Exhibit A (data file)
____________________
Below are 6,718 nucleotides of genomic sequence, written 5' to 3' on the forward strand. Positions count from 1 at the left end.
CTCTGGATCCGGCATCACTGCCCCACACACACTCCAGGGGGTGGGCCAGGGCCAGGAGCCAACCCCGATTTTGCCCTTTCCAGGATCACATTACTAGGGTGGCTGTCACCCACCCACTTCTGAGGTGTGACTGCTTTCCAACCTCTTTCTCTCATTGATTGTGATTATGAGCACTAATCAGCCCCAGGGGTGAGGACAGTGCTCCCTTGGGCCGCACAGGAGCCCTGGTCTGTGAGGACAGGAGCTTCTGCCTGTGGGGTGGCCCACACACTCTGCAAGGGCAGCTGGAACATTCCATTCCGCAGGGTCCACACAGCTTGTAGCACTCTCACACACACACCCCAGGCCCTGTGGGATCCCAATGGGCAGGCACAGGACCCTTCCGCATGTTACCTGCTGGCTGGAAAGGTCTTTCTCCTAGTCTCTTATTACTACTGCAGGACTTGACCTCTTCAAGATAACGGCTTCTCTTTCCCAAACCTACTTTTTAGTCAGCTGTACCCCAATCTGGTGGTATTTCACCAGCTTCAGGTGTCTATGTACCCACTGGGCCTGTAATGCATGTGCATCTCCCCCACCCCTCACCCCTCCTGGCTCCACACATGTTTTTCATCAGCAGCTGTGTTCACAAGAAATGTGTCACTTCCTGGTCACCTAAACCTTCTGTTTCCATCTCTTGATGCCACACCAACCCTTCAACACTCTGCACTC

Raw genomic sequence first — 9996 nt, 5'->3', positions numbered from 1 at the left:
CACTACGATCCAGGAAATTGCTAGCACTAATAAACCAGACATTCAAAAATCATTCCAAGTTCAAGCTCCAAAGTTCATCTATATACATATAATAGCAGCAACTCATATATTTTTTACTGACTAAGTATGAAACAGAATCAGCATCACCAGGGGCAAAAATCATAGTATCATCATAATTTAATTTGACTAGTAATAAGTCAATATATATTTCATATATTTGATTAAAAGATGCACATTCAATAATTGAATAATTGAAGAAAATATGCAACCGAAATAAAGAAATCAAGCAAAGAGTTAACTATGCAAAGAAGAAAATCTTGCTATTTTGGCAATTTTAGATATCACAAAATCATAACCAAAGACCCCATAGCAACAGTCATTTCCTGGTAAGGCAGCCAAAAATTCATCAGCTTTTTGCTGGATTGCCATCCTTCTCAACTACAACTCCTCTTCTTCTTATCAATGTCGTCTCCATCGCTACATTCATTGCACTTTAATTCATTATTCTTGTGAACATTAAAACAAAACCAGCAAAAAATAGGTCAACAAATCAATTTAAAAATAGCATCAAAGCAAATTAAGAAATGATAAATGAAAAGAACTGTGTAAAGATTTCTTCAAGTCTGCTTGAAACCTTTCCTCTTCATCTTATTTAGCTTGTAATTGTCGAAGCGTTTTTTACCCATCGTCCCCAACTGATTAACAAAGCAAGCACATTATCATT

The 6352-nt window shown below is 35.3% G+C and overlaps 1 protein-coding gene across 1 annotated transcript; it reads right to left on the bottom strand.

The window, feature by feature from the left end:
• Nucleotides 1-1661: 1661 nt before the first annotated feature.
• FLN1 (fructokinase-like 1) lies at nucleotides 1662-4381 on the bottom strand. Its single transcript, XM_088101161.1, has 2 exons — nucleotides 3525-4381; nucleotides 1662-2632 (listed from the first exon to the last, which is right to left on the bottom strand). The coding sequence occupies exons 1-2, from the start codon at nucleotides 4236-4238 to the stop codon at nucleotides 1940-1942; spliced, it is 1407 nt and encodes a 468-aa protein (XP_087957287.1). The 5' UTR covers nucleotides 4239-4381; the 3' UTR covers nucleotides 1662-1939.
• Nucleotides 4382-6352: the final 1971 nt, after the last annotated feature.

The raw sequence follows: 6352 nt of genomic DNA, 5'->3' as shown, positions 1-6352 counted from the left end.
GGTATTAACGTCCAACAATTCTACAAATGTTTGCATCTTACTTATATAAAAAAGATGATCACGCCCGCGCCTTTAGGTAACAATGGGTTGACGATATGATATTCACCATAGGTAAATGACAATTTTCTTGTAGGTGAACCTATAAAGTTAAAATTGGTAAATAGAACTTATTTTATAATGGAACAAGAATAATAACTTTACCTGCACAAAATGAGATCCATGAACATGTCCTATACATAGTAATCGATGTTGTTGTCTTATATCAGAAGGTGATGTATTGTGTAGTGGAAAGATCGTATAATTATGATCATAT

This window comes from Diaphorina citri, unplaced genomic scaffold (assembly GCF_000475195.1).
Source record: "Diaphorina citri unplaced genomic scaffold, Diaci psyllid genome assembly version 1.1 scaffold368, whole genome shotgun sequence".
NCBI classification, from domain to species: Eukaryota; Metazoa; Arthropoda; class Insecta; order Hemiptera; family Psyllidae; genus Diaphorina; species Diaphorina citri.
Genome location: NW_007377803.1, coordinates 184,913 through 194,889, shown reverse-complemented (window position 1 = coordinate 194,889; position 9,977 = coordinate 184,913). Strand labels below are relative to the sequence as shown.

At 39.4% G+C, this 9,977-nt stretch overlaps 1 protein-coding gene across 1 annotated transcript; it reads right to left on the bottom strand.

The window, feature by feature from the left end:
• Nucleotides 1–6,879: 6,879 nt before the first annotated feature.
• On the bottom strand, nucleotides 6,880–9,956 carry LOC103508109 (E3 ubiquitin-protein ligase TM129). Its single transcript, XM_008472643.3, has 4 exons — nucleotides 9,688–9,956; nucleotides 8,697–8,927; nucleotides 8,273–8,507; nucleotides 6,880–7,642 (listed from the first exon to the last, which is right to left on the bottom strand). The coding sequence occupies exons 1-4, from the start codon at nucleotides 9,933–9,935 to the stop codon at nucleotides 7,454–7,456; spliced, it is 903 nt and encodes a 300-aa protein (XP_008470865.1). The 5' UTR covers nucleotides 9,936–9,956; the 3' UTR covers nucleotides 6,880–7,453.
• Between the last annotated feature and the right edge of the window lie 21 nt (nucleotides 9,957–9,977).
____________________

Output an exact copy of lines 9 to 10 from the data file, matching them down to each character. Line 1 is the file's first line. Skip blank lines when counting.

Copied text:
• Nucleotides 4382-6352: the final 1971 nt, after the last annotated feature.

The raw sequence follows: 6352 nt of genomic DNA, 5'->3' as shown, positions 1-6352 counted from the left end.